Herrmann, Diana, et al. "Impact of Physical Activity, Sedentary Behaviour and Muscle Strength On Bone Stiffness in 2-10-year-old Children-cross-sectional Results From the IDEFICS Study." The International Journal of Behavioral Nutrition and Physical Activity, vol. 12, 2015, p. 112.
Herrmann D, Buck C, Sioen I, et al. Impact of physical activity, sedentary behaviour and muscle strength on bone stiffness in 2-10-year-old children-cross-sectional results from the IDEFICS study. Int J Behav Nutr Phys Act. 2015;12:112.
Herrmann, D., Buck, C., Sioen, I., Kouride, Y., Marild, S., Molnár, D., ... Ahrens, W. (2015). Impact of physical activity, sedentary behaviour and muscle strength on bone stiffness in 2-10-year-old children-cross-sectional results from the IDEFICS study. The International Journal of Behavioral Nutrition and Physical Activity, 12, p. 112. doi:10.1186/s12966-015-0273-6.
Herrmann D, et al. Impact of Physical Activity, Sedentary Behaviour and Muscle Strength On Bone Stiffness in 2-10-year-old Children-cross-sectional Results From the IDEFICS Study. Int J Behav Nutr Phys Act. 2015 Sep 17;12:112. PubMed PMID: 26377674.
* Article titles in AMA citation format should be in sentence-case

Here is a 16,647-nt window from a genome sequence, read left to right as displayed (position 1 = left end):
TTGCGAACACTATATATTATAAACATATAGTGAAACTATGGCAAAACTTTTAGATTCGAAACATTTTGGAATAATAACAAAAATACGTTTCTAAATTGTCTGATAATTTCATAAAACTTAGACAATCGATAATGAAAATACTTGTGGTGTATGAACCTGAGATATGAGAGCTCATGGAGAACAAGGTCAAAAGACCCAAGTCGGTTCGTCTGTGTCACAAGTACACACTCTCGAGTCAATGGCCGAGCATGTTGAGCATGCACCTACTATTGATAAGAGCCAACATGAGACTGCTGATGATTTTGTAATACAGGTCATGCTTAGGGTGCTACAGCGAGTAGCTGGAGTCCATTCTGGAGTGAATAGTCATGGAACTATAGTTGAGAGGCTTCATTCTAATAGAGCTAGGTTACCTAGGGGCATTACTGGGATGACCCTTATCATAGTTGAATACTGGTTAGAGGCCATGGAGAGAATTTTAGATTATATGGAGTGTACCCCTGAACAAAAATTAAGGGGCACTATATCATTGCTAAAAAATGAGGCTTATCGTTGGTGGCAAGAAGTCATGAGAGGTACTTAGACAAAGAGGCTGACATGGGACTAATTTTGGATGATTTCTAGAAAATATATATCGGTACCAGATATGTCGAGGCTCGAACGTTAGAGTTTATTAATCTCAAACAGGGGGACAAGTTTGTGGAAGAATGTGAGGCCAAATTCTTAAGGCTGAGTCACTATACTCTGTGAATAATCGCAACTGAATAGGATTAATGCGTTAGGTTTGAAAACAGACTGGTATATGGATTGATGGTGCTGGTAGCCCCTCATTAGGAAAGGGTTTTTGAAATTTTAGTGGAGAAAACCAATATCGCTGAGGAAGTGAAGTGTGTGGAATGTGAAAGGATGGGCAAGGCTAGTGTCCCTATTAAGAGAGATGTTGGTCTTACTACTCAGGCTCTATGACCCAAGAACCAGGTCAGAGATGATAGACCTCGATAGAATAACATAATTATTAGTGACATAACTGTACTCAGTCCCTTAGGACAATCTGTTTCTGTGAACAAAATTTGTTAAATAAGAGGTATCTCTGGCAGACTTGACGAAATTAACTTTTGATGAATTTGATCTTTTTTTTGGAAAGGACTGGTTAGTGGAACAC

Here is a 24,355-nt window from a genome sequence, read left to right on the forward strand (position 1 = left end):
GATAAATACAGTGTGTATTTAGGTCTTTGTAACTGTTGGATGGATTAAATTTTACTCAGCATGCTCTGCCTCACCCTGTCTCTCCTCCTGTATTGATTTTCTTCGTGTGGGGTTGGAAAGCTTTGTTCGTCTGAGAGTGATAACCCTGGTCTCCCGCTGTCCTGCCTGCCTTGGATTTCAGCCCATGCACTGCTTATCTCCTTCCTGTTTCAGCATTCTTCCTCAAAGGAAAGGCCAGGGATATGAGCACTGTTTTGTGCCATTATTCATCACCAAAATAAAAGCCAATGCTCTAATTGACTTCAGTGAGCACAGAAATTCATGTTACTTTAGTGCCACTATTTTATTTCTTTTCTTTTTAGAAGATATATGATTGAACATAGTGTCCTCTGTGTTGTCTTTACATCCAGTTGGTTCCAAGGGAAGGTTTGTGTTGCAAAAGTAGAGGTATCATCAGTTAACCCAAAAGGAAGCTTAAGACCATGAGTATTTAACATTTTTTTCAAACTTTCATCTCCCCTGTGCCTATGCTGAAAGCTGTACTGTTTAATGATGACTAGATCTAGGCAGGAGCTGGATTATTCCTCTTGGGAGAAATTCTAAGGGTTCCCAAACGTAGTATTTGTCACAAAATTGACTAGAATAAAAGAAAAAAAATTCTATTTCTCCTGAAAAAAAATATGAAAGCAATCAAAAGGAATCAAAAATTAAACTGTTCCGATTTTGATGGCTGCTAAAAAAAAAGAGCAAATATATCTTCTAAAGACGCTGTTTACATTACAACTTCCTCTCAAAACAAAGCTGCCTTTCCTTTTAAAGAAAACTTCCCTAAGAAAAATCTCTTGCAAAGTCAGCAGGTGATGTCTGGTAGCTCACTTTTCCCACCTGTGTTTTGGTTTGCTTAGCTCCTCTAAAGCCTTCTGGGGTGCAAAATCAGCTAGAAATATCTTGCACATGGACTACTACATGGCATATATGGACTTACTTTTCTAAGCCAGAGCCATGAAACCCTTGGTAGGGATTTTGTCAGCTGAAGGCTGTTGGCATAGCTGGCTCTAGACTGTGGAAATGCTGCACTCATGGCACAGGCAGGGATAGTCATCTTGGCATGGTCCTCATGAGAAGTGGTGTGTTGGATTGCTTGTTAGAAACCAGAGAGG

TY - JOUR T1 - Impact of physical activity, sedentary behaviour and muscle strength on bone stiffness in 2-10-year-old children-cross-sectional results from the IDEFICS study. AU - Herrmann,Diana, AU - Buck,Christoph, AU - Sioen,Isabelle, AU - Kouride,Yiannis, AU - Marild,Staffan, AU - Molnár,Dénes, AU - Mouratidou,Theodora, AU - Pitsiladis,Yannis, AU - Russo,Paola, AU - Veidebaum,Toomas, AU - Ahrens,Wolfgang, AU - ,, Y1 - 2015/09/17/ PY - 2015/03/25/received PY - 2015/08/29/accepted PY - 2015/9/18/entrez PY - 2015/9/18/pubmed PY - 2016/9/20/medline SP - 112 EP - 112 JF - The international journal of behavioral nutrition and physical activity JO - Int J Behav Nutr Phys Act VL - 12 N2 - BACKGROUND: Physical activity (PA), weight-bearing exercises (WBE) and muscle strength contribute to skeletal development, while sedentary behaviour (SB) adversely affects bone health. Previous studies examined the isolated effect of PA, SB or muscle strength on bone health, which was usually assessed by x-ray methods, in children. Little is known about the combined effects of these factors on bone stiffness (SI) assessed by quantitative ultrasound. We investigated the joint association of PA, SB and muscle strength on SI in children. METHODS: In 1512 preschool (2- < 6 years) and 2953 school children (6-10 years), data on calcaneal SI as well as on accelerometer-based sedentary time (SED), light (LPA), moderate (MPA) and vigorous PA (VPA) were available. Parents reported sports (WBE versus no WBE), leisure time PA and screen time of their children. Jumping distance and handgrip strength served as indicators for muscle strength. The association of PA, SB and muscle strength with SI was estimated by multivariate linear regression, stratified by age group. Models were adjusted for age, sex, country, fat-free mass, daylight duration, consumption of dairy products and PA, or respectively SB. RESULTS: Mean SI was similar in preschool (79.5 ± 15.0) and school children (81.3 ± 12.1). In both age groups, an additional 10 min/day in MPA or VPA increased the SI on average by 1 or 2%, respectively (p ≤ .05). The negative association of SED with SI decreased after controlling for MVPA. LPA was not associated with SI. Furthermore, participation in WBE led to a 3 and 2% higher SI in preschool (p = 0.003) and school children (p < .001), respectively. Although muscle strength significantly contributed to SI, it did not affect the associations of PA with SI. In contrast to objectively assessed PA, reported leisure time PA and screen time showed no remarkable association with SI. CONCLUSION: This study suggests that already an additional 10 min/day of MPA or VPA or the participation in WBE may result in a relevant increase in SI in children, taking muscle strength and SB into account. Our results support the importance of assessing accelerometer-based PA in large-scale studies. This may be important when deriving dose-response relationships between PA and bone health in children. SN - 1479-5868 UR - https://www.unboundmedicine.com/medline/citation/26377674/Impact_of_physical_activity_sedentary_behaviour_and_muscle_strength_on_bone_stiffness_in_2_10_year_old_children_cross_sectional_results_from_the_IDEFICS_study_ L2 - https://ijbnpa.biomedcentral.com/articles/10.1186/s12966-015-0273-6 DB - PRIME DP - Unbound Medicine ER -